This is one of those difficult things, because what you actually do and how you style your eyebrows is very much dependent on your own personal face shape – so most generic advice is only going to get you so far. But, I’ve started so I’ll finish. Plus, this guide is more about the basic principles of what you need to do to your eyebrows so should help give you an idea of what needs to be done in any case.
- Clear out the uni-brow: if you have hairs coming in over the bridge of your nose, or your eyebrows run in one clean sweep across the whole of your brow, then you need to clear out the middle. Be careful not to over-groom here – you want the eyebrows to start roughly just above the inner corner of your eyes, not too much wider than that. Not too much narrower either, as this will make you look frowny.
- Figure out where the brow should end: take a make-up brush and hold it along the side of your nose so it lines up with the inner corner of your eye. Holding the bottom end in place (roughly beneath your nostril on the top of your lips) swivel the make-up brush outwards so that it lines up with the outer edge of your eye in a diagonal line… At the end of the make up brush is where your brow should end. (The picture below makes it so much clearer. I don’t own copyright for that image…)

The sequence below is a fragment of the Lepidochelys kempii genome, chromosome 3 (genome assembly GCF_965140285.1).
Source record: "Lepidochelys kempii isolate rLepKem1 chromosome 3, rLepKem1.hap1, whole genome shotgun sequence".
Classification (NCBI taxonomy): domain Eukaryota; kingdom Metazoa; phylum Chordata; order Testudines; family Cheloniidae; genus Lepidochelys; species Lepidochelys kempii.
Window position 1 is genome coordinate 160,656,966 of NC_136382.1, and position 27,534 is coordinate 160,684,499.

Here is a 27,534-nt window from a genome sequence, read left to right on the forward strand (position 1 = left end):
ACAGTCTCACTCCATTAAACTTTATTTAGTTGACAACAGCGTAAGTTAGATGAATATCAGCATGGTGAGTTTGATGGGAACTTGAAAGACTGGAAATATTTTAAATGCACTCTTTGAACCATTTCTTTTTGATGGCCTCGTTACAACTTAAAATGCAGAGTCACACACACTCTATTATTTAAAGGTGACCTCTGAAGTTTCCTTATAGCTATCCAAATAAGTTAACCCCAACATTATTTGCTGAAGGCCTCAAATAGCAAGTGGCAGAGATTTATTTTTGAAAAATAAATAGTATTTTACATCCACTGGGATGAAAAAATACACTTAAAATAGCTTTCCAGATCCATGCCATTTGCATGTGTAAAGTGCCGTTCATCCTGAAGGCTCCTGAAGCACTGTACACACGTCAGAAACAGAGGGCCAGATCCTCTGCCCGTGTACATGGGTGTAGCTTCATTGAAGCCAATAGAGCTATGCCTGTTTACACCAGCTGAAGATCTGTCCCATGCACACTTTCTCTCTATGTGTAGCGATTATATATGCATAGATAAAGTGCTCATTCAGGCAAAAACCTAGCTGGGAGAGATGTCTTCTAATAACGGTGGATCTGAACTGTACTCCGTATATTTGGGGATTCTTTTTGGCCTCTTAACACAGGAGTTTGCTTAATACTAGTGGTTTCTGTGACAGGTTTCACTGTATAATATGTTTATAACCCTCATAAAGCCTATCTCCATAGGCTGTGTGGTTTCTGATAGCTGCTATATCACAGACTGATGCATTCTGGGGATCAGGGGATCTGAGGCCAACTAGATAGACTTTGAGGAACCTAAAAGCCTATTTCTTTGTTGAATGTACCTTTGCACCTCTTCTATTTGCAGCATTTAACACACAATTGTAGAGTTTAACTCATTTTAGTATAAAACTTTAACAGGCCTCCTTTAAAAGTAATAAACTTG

- As you can see from the image above, the point on your eyebrow that’s in a diagonal line from your nose to the centre of your eye is roughly where you should aim to create an arch in your brow. So now you basically know the shape… Here’s where it gets tricky.